Aural Skills: Melodic Dictation in Major and Minor keys, Scale Degrees 1-8. Chord Identification, Interval Identification.
Level 2: Diatonic Harmony and Voice Leading. Equivalent to MUS 121 (Theory I) and MUS 111 (Aural Skills I)
Written: 4-voice diatonic chorale writing in all major and minor keys. Realization of figured bass, harmonization of diatonic melodies. Writing and identification of cadence types. Corresponds with parts I-III of the Kostka-Payne text.
Aural Skills: Diatonic chord progressions, Rhythmic Dictation in Simple and Compound Meters. Complex and longer melodic dictation exercises.
Level 3: Chromatic Harmony and Voice Leading. Equivalent to MUS 222 (Theory II) and MUS 212 (Aural Skills II)
Written: 4-voice chromatic, modulating chorale writing in all major and minor keys. Harmonization of chromatic melodies. Analysis of binary and ternary forms, basic phrase structures.
Aural Skills: Simple chromatic chord progressions. Rhythmic Dictation with syncopation at faster tempi in simple and Compound Meters. Chromatic melodic dictation exercises.
Level 4: Advanced Chromatic Harmony, Form and Analysis. Equivalent to MUS 223 (Theory III) and MUS 213 (Aural Skills III)
Written: Romantic-era chromatic harmonic analysis with Linear (non-functional) Progressions, foreign-key modulations. Formal analysis of sonata, rondo, sonata-rondo and other forms, including unusual periodic, sentence and phrase-group structures.
Aural Skills: Sophisticated chromatic chord progressions. Rhythmic Dictation with hemiola, metric shifting, and polyrhythm. Chromatic and modulating melodic dictations of greater length and complexity.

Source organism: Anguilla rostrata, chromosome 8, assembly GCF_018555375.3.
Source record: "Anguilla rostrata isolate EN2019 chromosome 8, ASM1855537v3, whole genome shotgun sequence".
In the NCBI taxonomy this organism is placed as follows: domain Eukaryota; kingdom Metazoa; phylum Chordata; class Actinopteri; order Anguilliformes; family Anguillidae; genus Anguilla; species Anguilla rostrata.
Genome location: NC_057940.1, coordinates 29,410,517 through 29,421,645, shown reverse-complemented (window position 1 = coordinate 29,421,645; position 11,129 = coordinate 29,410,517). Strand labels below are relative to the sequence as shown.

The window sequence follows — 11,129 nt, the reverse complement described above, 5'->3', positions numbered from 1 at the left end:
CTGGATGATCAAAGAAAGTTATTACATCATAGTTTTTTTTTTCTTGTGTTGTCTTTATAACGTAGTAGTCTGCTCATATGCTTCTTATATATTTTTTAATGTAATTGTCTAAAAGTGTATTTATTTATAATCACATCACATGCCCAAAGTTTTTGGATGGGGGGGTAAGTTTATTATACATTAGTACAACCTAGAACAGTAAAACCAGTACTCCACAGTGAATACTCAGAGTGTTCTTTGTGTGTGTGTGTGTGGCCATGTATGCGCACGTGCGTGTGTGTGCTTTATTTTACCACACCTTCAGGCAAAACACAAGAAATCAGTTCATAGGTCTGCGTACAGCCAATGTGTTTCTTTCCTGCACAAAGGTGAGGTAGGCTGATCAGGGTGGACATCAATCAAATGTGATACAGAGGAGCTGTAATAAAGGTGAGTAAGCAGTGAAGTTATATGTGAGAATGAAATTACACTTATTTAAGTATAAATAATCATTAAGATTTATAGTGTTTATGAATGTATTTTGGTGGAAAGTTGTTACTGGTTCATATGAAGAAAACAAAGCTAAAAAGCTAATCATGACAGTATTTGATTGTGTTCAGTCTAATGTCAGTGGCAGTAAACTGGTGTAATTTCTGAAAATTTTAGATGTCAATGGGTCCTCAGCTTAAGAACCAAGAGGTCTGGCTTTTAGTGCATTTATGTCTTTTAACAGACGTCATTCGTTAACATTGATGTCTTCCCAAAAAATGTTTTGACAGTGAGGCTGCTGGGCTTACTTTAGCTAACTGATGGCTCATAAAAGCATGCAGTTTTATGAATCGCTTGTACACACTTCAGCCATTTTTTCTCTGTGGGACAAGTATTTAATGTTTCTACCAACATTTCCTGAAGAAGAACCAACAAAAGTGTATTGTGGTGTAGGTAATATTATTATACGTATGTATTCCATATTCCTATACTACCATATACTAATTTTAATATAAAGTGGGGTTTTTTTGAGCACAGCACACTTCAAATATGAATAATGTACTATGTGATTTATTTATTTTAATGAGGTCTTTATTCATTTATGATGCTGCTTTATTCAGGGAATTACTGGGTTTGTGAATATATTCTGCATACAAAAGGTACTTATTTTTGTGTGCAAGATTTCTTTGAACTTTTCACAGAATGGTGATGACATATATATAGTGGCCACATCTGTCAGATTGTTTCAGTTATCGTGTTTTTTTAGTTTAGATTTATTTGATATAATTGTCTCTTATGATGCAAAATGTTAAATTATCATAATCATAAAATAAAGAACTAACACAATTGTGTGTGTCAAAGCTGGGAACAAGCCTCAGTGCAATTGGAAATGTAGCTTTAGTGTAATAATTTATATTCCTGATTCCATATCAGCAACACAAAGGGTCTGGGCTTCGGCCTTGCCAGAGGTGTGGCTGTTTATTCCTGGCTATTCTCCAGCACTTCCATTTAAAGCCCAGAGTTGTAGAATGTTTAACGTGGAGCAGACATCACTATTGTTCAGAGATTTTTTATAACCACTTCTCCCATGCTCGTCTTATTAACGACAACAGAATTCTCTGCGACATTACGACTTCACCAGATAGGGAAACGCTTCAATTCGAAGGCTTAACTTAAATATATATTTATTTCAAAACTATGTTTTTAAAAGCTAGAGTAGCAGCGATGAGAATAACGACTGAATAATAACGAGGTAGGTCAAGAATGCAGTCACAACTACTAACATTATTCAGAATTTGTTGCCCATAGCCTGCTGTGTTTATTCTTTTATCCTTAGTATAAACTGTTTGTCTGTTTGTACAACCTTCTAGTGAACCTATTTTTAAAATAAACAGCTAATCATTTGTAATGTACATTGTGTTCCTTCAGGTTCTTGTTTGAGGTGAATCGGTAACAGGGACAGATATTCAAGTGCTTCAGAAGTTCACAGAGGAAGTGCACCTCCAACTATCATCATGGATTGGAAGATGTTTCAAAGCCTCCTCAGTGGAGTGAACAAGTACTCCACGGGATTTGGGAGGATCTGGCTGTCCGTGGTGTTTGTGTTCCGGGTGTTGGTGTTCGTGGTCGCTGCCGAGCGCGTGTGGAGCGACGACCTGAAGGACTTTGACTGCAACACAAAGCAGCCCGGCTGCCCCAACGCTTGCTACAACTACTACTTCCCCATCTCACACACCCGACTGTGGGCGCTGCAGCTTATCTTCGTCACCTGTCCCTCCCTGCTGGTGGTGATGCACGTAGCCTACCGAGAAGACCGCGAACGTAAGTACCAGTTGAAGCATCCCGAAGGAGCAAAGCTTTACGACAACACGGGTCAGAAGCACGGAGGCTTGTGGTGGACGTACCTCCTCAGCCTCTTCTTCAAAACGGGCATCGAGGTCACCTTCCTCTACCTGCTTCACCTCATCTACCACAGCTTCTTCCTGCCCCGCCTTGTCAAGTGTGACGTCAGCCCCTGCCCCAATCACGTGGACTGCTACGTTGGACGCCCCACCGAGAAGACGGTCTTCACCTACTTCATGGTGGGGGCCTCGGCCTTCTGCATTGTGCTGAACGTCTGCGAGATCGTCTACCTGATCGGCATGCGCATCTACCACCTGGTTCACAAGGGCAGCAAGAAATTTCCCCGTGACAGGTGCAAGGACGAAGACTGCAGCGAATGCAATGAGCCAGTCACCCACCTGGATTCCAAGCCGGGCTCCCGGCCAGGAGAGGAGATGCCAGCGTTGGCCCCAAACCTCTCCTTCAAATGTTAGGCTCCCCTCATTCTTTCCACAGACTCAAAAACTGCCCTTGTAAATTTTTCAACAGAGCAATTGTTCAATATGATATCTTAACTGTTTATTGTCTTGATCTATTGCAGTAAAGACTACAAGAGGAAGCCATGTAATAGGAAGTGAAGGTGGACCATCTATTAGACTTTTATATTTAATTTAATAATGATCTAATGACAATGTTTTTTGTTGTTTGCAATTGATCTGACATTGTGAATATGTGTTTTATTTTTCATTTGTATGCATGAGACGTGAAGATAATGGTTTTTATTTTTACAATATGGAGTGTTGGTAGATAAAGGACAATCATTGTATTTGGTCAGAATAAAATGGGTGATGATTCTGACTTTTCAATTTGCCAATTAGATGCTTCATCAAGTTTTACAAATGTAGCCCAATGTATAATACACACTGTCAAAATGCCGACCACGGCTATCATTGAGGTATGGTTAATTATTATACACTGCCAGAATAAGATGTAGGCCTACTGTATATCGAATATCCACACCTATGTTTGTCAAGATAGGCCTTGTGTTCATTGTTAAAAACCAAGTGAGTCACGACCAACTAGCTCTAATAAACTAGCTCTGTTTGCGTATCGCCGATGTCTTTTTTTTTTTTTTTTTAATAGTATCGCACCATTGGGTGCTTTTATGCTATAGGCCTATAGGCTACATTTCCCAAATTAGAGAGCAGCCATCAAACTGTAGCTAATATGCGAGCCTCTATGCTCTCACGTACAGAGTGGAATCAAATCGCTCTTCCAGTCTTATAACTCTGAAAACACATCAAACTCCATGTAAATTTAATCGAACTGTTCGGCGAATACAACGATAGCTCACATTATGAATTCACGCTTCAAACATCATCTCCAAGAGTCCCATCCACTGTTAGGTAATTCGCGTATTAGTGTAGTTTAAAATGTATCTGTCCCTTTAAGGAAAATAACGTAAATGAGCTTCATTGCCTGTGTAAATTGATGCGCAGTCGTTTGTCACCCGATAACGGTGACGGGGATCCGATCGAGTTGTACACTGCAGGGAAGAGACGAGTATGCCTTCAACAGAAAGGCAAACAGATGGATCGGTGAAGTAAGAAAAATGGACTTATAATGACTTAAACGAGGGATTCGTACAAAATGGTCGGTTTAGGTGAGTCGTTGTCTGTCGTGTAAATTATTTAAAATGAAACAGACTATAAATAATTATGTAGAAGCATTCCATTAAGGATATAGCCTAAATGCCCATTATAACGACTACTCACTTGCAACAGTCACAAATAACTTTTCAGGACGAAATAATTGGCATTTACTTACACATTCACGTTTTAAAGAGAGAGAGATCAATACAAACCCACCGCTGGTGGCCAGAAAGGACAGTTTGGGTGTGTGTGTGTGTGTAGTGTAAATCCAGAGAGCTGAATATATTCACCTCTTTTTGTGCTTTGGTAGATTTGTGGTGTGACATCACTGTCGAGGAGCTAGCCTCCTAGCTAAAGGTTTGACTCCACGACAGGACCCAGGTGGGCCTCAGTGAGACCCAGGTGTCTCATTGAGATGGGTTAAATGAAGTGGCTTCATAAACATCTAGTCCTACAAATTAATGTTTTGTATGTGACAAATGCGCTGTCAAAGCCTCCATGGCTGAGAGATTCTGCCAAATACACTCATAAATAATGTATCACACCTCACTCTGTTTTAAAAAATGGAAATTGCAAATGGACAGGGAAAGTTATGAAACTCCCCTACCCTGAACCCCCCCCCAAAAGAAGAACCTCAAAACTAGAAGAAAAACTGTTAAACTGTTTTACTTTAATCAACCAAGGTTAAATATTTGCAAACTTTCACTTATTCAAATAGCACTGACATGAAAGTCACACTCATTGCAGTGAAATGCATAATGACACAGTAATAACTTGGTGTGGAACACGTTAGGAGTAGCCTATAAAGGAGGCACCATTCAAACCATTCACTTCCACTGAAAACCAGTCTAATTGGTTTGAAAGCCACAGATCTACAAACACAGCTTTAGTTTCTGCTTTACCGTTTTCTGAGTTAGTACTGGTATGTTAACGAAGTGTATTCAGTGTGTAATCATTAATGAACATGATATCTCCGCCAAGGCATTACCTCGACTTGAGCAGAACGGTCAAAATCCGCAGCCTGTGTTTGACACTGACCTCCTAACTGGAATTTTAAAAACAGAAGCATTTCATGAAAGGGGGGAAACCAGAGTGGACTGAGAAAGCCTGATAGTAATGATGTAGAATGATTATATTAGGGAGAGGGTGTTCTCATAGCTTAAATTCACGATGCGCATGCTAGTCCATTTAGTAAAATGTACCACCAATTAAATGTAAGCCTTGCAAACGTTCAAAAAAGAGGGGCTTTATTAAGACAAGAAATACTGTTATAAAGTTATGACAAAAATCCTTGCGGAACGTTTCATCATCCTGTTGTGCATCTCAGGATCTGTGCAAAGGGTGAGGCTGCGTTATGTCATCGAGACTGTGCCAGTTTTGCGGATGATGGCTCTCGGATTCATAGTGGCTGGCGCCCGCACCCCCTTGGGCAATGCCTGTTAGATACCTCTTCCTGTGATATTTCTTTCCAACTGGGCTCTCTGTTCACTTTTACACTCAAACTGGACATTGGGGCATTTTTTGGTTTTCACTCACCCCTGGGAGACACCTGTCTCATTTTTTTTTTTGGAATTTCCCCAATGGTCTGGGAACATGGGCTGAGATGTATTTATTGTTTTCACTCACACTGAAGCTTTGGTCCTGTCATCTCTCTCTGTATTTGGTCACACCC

How to Study for the Exam
While almost any good theory textbook will do, L&C uses Tonal Harmony, 6th ed. by Stefan Kostka and Dorothy Payne, and it may be worth your while to pick up a used copy. If you enroll in music theory classes beyond pre-theory, purchasing the text will eventually be a necessity, as it is required for all written theory courses except Pre-theory.
Aural Skills cannot be learned from a textbook—it takes patient and consistent practice with a teacher or computer. Some of the software programs we recommend are MacGamut and Auralia.
There are numerous online resources that may be very useful to students preparing to take these exams. Both Musictheory and Teoria are free sites that are quite comprehensive in terms of their coverage of basic music-theoretical concepts. Both of these programs also offer online practice with skills materials. A list of sites found to be useful for the development of aural skills is given below:
Aural Skills Resources Online
(a few of many available; all of the below are free)
As discussed, this is a great site for ear training drills involving intervals, chords, key signatures, scales and more (there’s even an application for use with the iphone).